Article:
“We could use some help moving,” read Chandler’s email. Her email mentioned two pianos, some boxes, hard cider, and “other vittles.”
“I hope that ‘other vittles’ includes a sixer of suds,” I replied. “‘Beer’ to you,
or more appropriately, me.”
“For you, Jesse, I think we could do beer,” her next email said. I was already committed to helping her and Donald, but with my eyes closed I could now picture myself stretching out on a couch with a cold beer in my hand and sweat on my brow. There is no beer better than a beer earned through hard labor, and this was suddenly my inevitable future.
After Hercules captured Erymanthian Boar, he turned down moving a piano in favor of the easier task of cleaning the Augean stables. I think that he may have made the correct decision.
The first piano (of two), was Donald’s enormous upright. After moving it across half of the country twice he was finally ridding himself of it. The buyer lived a mile or two away, but Donald had rented a cube van from Budget, so the transportation would be a cinch — once we got the piano into the truck.
Six of us lifted and heaved. Door frames were dented and a caster broke free, but soon we were tying the piano into the back of the van.
“All right, it’s just a little ways across town,” Donald announced. We piled into two cars and the van. Minutes later we piled out in front of a nondescript blue duplex.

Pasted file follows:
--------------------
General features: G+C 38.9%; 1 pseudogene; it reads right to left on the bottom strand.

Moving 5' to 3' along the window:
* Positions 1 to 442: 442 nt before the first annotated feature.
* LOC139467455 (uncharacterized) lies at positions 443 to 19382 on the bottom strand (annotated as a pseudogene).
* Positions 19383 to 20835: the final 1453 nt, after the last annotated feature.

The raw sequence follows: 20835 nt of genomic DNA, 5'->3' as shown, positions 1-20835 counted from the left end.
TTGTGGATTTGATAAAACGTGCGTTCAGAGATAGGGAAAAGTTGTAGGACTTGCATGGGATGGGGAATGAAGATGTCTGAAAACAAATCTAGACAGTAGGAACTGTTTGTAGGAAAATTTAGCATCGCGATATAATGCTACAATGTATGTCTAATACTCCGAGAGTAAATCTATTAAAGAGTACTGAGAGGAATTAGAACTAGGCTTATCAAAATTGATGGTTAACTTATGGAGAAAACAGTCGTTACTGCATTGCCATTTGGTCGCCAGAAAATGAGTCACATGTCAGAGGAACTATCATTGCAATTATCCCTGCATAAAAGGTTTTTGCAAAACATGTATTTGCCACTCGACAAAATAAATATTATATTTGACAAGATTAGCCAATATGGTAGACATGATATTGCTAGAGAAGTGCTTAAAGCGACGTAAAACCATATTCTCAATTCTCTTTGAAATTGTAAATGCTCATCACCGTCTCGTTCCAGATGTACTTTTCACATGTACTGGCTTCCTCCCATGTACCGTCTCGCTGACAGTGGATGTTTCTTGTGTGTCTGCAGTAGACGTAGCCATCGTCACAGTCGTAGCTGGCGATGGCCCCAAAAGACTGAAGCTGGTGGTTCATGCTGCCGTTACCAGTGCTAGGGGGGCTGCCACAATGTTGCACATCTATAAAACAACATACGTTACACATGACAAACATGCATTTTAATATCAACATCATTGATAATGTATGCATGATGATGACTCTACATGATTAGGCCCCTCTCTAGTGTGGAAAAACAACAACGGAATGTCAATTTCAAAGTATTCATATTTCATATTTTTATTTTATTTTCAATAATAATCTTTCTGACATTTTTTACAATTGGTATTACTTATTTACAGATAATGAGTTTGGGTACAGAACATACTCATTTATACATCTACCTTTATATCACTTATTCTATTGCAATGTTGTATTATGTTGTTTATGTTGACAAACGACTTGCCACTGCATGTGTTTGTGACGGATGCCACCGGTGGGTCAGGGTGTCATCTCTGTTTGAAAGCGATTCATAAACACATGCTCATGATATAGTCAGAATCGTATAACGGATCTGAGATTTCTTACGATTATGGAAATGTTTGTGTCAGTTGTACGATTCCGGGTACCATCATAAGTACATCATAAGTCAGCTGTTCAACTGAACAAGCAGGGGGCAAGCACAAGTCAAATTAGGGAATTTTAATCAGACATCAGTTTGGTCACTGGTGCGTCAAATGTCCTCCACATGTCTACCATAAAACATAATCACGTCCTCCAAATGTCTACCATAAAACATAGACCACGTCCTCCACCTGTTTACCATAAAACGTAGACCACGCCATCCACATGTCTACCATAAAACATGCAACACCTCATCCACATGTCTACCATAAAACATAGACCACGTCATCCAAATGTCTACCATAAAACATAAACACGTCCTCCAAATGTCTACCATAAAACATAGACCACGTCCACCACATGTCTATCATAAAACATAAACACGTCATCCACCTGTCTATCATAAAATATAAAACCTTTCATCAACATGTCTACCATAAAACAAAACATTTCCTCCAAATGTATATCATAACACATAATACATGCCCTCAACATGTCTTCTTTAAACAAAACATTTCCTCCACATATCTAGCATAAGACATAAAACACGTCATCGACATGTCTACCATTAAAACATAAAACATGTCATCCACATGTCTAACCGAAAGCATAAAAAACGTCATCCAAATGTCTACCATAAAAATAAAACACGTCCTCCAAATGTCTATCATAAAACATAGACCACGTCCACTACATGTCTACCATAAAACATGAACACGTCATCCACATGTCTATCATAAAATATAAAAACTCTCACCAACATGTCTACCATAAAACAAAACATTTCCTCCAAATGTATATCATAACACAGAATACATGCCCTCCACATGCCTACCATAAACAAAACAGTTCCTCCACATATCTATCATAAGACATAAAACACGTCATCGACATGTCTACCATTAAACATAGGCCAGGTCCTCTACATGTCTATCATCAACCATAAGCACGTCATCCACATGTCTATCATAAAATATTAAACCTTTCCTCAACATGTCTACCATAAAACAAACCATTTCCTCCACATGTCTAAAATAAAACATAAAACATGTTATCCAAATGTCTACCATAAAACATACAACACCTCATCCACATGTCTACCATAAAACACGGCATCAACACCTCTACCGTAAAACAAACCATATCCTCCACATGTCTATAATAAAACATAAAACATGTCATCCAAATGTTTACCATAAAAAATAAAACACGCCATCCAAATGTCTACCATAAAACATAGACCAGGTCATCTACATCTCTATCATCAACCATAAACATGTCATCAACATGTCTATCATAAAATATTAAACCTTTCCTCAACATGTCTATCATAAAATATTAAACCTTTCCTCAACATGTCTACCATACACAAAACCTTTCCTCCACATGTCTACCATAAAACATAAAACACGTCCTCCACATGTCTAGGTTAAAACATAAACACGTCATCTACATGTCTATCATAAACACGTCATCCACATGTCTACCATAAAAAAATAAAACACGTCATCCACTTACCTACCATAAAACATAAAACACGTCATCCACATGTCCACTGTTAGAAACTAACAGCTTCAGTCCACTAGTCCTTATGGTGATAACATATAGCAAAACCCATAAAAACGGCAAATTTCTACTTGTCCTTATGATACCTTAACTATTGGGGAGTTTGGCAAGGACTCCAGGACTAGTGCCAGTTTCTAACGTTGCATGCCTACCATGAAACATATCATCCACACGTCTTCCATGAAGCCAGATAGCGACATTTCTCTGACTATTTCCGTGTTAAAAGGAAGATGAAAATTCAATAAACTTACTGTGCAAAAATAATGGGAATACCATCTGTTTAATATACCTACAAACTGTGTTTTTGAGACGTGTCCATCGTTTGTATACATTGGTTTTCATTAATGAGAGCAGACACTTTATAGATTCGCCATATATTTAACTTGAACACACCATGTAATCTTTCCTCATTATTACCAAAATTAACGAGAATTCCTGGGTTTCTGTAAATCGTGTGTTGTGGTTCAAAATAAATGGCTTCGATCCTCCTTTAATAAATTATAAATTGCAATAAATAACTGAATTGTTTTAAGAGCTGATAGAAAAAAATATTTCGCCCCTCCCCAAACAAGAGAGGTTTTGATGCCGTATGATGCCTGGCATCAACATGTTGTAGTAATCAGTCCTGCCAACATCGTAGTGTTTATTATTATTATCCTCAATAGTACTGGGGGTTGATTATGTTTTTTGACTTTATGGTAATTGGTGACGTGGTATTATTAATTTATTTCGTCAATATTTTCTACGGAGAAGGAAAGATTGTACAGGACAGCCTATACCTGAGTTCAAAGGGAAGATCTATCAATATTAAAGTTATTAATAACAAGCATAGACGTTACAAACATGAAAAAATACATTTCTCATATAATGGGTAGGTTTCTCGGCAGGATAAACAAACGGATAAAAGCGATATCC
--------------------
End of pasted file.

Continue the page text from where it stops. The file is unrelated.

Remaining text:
“How many flights are we going up?” I asked, eying the stairs leading up to the front door.
“Just one,” the piano buyer answered. I grinned. He grinned. Everyone grinned, unaware of the sheer horror coming.
We were up the front steps squeezing into the front door when it was revealed that the storm door would have to be removed and the piano turned end for end. Six of us hoisted the instrument and tromped in circles in the snow before struggling up the front stairs one more time.
You’d think from the shouting and earth shaking impacts that B52s were dropping thousand pound bombs all around us.
“One two three!” and the piano would jerk three inches vertically.
“Turn it turn it turn it!” and slivers of wood rained from a freshly crushed corner.
“My hand!” screamed the new owner, whose fingers were trapped against a wall by hundreds of pounds of wood and wire.
Six or ten of us pushed, pulled, cursed, and cajoled the piano up to the second floor of the duplex. Four of us pushed and grunted from below, and everyone else pulled ropes and barked orders. Minutes became hours. We fought for inches — for millimeters. Suddenly the piano tipped its casters onto the floor. It was born fully formed from our foreheads.
That finished, we moved on to Chandler’s piano, which was to take replace Donald’s in their home. Having no casters of its own, we picked it up and placed it upon a pair of dollies. It rolled onto the elevator and into the van as if possessed, but we carried it up the walk and into Donald’s house at the other end of the trip. Honestly, the experience is a blur of carrying and shoveling. Compared to lifting hundreds of pounds of piano around a corner in the middle of a long flight of stairs, shifting this black lacquered animal was almost a non-event.
Vittles included five pizzas from Pizza Luce, but beer was conspicuously absent. Fortunately, I came prepared for the occasion. Even though Summit Winter Ale is a bit dark and heavy for proper sweat relief, it filled in admirably.
Donald and Chandler of course thanked the whole crew profusely, and eagle-eyed scroungers like myself even made off with various goods and sundries that otherwise would have ended up at the Goodwill. I got three saucepans, a stock pot, mixing bowls, coffee cups, and a pile of other kitchen goods.
All in all, it was a pretty good day.